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Rome says Greek Catholics (most of whom are Slavs, Galician Ukrainians) are externally to be exactly like the OicwRs, Orthodox, but must accept all post-schism Roman definitions of doctrine including what seems to be the one insurmountable difference between the two churches, the scope of the Pope (divinely instituted channel of the church's infallibility with universal jurisdiction as opposed to a man-made rank of the infallible church's divinely instituted episcopate, a rank for the good order of the church).

Where--precisely--does it say this? And if there is such a document, please explain why the Holy See would allow the primates of two of its largest Eastern Churches to dissent from it? And all this being the case, does it not mean that Rome is being cynically disingenuous in its dialogue with the Orthodox, particularly when it repeatedly asserts that communion with Rome would mean neither subordination nor assimilation, but true communion in the Holy Spirit? And what, precisely, did John Paul II mean, in Ut Unum Sint, when he called for assistance from the "separated brethren" in finding a definition and modality of primacy suitable for the third millennium? Window dressing?

If so, I certainly don't want to be in communion with a Church that deals in falsehoods.

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I have never been to an Eastern Rite Roman Catholic Church- been to a Eastern Catholic Church.

Visit some of the older churches in the Metropolia--it usually says something of that sort on the cornerstone or lintel of the building--"St. So-and-So Roman Catholic Church (Greek Rite)".

On the other hand, if you look in some of the old Slavonic Trebniki and Sluzhebniki, they almost always refer to the "Greek Catholic Orthodox Church"--which, interestingly, is precisely how the Johnstown Archdiocese refers to itself: The Carpatho-Rusyn Greek Catholic Orthodox Archdiocese (Ecumenical Patriarchate).

So, what's in a name?

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Always consider that there is a difference between saying that a Latin dogma or doctrine (whether given by a Council or other method) is poorly defined and in need of better definition and saying it is heresy.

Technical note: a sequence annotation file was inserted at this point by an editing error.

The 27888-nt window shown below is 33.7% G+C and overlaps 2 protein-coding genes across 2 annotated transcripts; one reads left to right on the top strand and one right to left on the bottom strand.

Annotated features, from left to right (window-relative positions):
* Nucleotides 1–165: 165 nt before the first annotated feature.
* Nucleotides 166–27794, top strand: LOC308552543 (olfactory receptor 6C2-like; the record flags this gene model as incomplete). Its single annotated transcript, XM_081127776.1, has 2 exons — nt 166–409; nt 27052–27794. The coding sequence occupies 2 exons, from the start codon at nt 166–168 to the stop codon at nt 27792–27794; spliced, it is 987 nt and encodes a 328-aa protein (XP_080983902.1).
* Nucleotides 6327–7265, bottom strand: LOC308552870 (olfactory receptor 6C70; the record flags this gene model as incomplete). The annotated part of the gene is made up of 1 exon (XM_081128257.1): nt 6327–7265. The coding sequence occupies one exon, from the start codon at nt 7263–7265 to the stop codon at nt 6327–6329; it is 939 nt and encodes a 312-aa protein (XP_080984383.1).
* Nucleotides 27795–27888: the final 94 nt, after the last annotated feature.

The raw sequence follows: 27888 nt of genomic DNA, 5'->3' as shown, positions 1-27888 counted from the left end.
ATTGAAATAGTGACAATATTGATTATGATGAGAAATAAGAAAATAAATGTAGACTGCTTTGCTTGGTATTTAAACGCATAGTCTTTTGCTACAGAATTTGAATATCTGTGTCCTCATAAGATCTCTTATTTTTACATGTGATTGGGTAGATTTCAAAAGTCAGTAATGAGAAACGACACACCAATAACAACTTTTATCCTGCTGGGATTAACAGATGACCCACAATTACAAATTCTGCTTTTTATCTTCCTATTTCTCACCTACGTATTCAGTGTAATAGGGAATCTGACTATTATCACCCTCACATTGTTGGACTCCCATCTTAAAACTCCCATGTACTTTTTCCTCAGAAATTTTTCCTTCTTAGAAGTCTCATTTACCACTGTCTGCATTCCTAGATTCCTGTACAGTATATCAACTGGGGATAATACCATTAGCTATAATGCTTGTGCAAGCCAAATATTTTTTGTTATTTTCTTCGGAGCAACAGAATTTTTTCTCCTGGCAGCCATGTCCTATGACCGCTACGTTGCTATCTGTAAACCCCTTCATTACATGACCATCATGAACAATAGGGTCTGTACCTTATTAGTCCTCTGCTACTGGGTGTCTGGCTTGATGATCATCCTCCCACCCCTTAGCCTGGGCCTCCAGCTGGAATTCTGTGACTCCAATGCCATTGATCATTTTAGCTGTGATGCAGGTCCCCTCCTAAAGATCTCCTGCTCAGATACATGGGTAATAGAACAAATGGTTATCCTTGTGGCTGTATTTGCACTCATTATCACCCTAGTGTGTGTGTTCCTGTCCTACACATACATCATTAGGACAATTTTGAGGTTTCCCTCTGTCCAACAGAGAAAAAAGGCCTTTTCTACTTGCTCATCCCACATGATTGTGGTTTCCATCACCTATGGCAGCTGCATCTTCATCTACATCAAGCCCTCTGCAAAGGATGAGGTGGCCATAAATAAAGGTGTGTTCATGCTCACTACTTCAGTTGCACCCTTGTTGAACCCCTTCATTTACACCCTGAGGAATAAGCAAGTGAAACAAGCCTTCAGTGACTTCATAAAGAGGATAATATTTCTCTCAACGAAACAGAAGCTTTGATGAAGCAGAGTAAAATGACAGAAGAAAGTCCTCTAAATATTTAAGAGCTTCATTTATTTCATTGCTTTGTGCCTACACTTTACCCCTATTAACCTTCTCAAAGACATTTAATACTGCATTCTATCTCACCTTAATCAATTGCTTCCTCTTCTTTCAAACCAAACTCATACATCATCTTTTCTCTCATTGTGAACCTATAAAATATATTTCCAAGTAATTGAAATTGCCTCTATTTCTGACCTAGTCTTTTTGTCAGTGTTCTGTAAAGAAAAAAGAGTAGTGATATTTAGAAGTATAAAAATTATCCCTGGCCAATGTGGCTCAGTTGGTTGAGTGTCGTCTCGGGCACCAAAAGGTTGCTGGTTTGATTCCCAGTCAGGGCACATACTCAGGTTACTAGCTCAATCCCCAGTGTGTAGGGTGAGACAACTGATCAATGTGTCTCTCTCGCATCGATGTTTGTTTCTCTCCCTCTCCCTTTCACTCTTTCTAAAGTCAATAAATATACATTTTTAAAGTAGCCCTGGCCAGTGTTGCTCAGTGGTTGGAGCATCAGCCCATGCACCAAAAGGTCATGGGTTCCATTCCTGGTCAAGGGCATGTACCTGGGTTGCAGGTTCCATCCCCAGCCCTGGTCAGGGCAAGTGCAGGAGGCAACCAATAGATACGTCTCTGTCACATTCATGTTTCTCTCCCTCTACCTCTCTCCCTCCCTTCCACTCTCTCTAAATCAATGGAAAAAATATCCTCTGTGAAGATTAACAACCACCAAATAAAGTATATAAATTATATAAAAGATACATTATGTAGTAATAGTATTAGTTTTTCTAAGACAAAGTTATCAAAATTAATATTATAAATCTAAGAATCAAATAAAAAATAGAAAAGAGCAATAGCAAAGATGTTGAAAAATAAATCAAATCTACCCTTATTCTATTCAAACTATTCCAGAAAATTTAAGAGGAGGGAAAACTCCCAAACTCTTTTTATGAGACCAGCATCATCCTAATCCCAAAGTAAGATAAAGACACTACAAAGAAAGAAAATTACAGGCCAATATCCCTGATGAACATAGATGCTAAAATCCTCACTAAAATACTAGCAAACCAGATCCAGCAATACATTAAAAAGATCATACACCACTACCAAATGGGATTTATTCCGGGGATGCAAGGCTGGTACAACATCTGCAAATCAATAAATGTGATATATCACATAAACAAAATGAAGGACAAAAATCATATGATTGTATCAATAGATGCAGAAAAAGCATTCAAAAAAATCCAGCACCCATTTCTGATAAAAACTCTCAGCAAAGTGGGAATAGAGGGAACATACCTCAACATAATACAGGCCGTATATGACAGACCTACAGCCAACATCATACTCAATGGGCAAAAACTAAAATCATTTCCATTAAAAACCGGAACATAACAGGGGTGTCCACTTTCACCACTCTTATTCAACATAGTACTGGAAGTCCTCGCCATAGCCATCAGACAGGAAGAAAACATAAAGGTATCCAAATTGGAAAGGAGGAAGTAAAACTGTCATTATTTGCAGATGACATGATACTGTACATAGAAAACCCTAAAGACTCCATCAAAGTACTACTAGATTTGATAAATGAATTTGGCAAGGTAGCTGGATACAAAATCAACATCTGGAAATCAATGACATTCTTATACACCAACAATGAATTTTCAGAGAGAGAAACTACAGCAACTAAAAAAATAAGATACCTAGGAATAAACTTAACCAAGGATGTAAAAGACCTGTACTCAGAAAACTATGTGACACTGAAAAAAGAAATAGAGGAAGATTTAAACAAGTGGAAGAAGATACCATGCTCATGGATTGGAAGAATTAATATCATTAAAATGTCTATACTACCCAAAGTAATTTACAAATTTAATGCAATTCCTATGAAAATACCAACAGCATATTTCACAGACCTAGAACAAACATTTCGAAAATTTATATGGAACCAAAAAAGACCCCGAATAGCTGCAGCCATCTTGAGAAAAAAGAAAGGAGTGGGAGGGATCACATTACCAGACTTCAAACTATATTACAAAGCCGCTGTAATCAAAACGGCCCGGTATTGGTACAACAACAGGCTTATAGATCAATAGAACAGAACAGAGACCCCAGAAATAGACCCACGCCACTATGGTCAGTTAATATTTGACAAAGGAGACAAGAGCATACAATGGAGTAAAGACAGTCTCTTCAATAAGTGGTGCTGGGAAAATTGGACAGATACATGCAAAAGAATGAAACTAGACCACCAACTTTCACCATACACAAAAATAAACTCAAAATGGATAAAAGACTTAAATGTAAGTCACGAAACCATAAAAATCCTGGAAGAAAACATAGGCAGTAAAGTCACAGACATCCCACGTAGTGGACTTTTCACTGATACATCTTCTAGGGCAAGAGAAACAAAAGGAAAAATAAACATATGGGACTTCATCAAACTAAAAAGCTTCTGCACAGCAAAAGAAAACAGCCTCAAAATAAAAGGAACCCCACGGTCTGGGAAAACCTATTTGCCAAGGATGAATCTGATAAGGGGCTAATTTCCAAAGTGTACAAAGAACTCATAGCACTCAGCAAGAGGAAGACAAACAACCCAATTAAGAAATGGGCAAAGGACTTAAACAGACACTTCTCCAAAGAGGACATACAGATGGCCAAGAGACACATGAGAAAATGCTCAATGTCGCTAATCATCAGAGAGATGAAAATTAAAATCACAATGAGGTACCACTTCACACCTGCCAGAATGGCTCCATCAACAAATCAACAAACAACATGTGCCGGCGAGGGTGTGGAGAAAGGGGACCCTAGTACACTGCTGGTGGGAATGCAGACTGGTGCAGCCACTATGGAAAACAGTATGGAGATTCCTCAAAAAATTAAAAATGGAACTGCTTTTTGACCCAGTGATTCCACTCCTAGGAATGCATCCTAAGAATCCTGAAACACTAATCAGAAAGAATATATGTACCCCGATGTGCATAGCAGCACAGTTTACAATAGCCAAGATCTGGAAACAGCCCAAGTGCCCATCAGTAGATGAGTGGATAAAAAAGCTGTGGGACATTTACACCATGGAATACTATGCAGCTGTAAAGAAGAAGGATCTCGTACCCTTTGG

One also has to consider that, as a result of its ecclesiastical separation from the Eastern Churches, the Church of Rome became rather sloppy in its theological terminology, assigning the word "dogma" to matters that pertain only to the usage of that particular Church, or its own specific interpretation and enunciation of a universal doctrine of the Church.

This was precisely the point Pope John Paul II was explaining when he said that we must be careful not to confuse the underlying truth of doctrine with its linguistically, socially and historically conditioned modes of expression. There is only one way in which to do this: objective and ecumenical analysis of the development of doctrine. Unless you understand the conditions under which a particular doctrine or statement was made--its historical, social and ecclesiastical context--it is impossible to determine whether it is in fact a statement that pertains to dogma, to the doctrinal expression of a particular Church, or merely to its proper liturgical usage.


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Originally Posted by Administrator
PS: Anyone wishing to meet an Orthodox in Communion with Rome is welcome to stop by my house. I keep cold drinks and with a bit of notice I could put some chicken or steak on the grill. The deck is shady after about 4 PM. Very nice!

Unfortunately, the map just keeps getting in the way . . .

hawk, struggling for a reason to be near Virginia . . .

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Originally Posted by ebed melech
Yes, without accepting all of your characterizations or qualifications as valid.
Which "characterizations" or "qualifications" do you reject?

By the way, I remain open to hearing your defense of the Tridentine theories, and even those of Vatican I, but I expect your answers to founded upon the teachings of the Eastern Fathers, and not simply a reiteration of the views of the Scholastics.

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Originally Posted by The young fogey
OicwRs: Greek Catholic converts online.
This is a common method used by some Latin apologists in order to try and marginalize Eastern Catholics who reject the idea that Latin theories are dogmas.

I assure you that I exist off-line.

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Apotheoun,

Here is a link to a Latin Catholic's explanation and reconciliation of "created" grace: http://mliccione.blogspot.com/2008/03/that-little-black-spot.html

Stuart, I do plan to answer your questions later (though it is the first time you've asked them, and you sneakily framed it as if you've asked them of me tons of times, and that I'm resisting). Very sly!

Alexis

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Originally Posted by Logos - Alexis
Apotheoun,

Here is a link to a Latin Catholic's explanation and reconciliation of "created" grace: http://mliccione.blogspot.com/2008/03/that-little-black-spot.html

Stuart, I do plan to answer your questions later (though it is the first time you've asked them, and you sneakily framed it as if you've asked them of me tons of times, and that I'm resisting). Very sly!